Customer experience is an example in which there are many people involved with the outcome. So how do you identify breakdowns in something so nebulous? Each person within the process should be accountable for their singular part. Did the information packet email get sent: yes or no. Was there a follow-up phone call in the second week period: yes or no. Did the customer’s voicemail get a response within 24 hours: yes or no. All of these smaller parts greatly contribute to the overall goal, but they might not happen if there is uncertainty as to who is accountable.

5. Ongoing employee input is collected to identify obstacles and opportunities.

No one knows the daily operations of a business better than those in the positions to carry out tasks. Managers should be collecting feedback from their team members. Team members are a gold mine of data! They have great insights into what the company should “Stop, Start, or Keep” doing. 

Plus, by meeting with at least one team member weekly, the manager is better informed before going into executive meetings.

6. Reporting and analysis of customer feedback data is as frequent and accurate as financial data.

Financial data informs you of one key aspect of the business’ health. Customer feedback is just as valuable. The two can be interconnected as well: the numbers can point to a struggling product while the Customer can point to why the product is struggling. Smart businesses recognize the importance of market research and consistently seek improvements.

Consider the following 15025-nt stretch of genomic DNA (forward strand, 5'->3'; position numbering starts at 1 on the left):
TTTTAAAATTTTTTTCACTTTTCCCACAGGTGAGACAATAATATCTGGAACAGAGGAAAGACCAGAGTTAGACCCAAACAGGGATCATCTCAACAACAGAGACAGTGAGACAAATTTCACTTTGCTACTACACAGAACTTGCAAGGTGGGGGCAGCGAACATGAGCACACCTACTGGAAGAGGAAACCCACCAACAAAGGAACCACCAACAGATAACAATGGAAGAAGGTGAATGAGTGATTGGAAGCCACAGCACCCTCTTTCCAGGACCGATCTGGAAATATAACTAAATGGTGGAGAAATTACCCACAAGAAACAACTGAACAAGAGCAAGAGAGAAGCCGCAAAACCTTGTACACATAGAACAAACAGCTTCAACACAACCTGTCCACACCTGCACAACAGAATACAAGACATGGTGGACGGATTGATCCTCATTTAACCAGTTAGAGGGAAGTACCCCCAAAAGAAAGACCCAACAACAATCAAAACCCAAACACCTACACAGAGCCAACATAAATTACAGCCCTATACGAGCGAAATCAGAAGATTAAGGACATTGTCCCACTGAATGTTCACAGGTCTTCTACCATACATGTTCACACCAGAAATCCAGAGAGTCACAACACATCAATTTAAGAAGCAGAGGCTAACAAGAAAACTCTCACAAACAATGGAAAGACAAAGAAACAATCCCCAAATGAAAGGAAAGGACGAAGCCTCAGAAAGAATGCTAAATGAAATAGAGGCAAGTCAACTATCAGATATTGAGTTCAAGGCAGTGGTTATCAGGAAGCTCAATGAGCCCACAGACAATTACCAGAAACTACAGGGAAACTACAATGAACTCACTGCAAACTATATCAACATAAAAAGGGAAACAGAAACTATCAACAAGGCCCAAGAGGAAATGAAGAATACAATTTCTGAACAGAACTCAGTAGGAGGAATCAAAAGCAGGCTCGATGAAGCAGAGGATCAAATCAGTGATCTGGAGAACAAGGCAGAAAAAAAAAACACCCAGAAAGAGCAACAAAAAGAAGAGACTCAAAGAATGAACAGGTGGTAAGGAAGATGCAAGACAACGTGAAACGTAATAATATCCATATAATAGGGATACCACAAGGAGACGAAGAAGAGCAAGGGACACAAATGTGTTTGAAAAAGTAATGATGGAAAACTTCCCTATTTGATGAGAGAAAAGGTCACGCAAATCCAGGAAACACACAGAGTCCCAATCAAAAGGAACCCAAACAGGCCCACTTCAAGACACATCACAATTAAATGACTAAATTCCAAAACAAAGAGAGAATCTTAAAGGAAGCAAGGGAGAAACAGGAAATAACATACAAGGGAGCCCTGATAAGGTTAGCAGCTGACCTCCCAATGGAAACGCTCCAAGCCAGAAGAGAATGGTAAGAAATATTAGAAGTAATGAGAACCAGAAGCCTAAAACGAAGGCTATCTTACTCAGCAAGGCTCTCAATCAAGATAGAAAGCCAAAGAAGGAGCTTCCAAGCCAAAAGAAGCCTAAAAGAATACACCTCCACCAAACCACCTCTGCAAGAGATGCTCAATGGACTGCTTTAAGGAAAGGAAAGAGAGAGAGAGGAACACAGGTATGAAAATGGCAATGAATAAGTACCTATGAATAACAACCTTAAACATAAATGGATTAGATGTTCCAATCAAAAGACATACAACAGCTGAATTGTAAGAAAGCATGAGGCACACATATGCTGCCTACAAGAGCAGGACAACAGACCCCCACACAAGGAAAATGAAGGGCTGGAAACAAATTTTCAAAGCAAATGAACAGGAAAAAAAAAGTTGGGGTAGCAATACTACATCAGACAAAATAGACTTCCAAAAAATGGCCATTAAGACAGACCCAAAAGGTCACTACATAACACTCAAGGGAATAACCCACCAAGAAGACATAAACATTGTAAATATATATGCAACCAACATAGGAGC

Smart businesses proactively and continuously seek this information, adopt incremental improvements, and check for effect. This is feedback looping and it is essential - the faster, the better.

7. Core values and purpose are “alive” in the organization.

People like to feel that they are a part of something bigger than themselves. I have already stressed the importance of clarifying your Due North, which is your mission, vision, and values, coupled with your culture code. It is a shame when companies piece together meaningless corporate speak and parade it as culture. 

Keep in mind that your company culture is not what you say it is. A company’s culture is a direct reflection of the collective mindset of every team member. It must align with the company goals in order to work towards those goals. Similarly, it is not enough to make a culture code and set it aside. The values and purpose must be practiced every single day, otherwise what was the point? You attract the right talent when you walk the walk.

8. Employees can articulate the key components of the company’s strategy accurately.